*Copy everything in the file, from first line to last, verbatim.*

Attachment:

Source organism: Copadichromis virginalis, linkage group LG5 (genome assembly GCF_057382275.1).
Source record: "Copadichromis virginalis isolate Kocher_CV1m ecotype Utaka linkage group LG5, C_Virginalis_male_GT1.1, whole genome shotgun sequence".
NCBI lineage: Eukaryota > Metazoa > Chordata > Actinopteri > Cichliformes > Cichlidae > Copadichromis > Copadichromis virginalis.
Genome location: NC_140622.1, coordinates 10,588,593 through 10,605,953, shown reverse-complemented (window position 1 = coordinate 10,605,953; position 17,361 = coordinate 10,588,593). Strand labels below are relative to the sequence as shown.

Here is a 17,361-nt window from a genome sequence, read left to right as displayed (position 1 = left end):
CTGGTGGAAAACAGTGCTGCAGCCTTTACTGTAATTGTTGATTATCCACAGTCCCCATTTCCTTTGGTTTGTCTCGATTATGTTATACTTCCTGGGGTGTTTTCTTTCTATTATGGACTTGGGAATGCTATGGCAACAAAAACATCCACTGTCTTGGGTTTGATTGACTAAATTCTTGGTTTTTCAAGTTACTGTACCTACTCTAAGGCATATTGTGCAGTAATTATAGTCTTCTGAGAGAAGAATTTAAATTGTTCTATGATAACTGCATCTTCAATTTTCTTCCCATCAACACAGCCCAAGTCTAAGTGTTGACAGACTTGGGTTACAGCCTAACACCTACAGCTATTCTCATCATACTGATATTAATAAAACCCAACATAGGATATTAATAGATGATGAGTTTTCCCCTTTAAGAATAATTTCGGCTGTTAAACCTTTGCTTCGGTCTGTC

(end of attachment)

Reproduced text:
Source organism: Copadichromis virginalis, linkage group LG5 (genome assembly GCF_057382275.1).
Source record: "Copadichromis virginalis isolate Kocher_CV1m ecotype Utaka linkage group LG5, C_Virginalis_male_GT1.1, whole genome shotgun sequence".
NCBI lineage: Eukaryota > Metazoa > Chordata > Actinopteri > Cichliformes > Cichlidae > Copadichromis > Copadichromis virginalis.
Genome location: NC_140622.1, coordinates 10,588,593 through 10,605,953, shown reverse-complemented (window position 1 = coordinate 10,605,953; position 17,361 = coordinate 10,588,593). Strand labels below are relative to the sequence as shown.

Here is a 17,361-nt window from a genome sequence, read left to right as displayed (position 1 = left end):
CTGGTGGAAAACAGTGCTGCAGCCTTTACTGTAATTGTTGATTATCCACAGTCCCCATTTCCTTTGGTTTGTCTCGATTATGTTATACTTCCTGGGGTGTTTTCTTTCTATTATGGACTTGGGAATGCTATGGCAACAAAAACATCCACTGTCTTGGGTTTGATTGACTAAATTCTTGGTTTTTCAAGTTACTGTACCTACTCTAAGGCATATTGTGCAGTAATTATAGTCTTCTGAGAGAAGAATTTAAATTGTTCTATGATAACTGCATCTTCAATTTTCTTCCCATCAACACAGCCCAAGTCTAAGTGTTGACAGACTTGGGTTACAGCCTAACACCTACAGCTATTCTCATCATACTGATATTAATAAAACCCAACATAGGATATTAATAGATGATGAGTTTTCCCCTTTAAGAATAATTTCGGCTGTTAAACCTTTGCTTCGGTCTGTC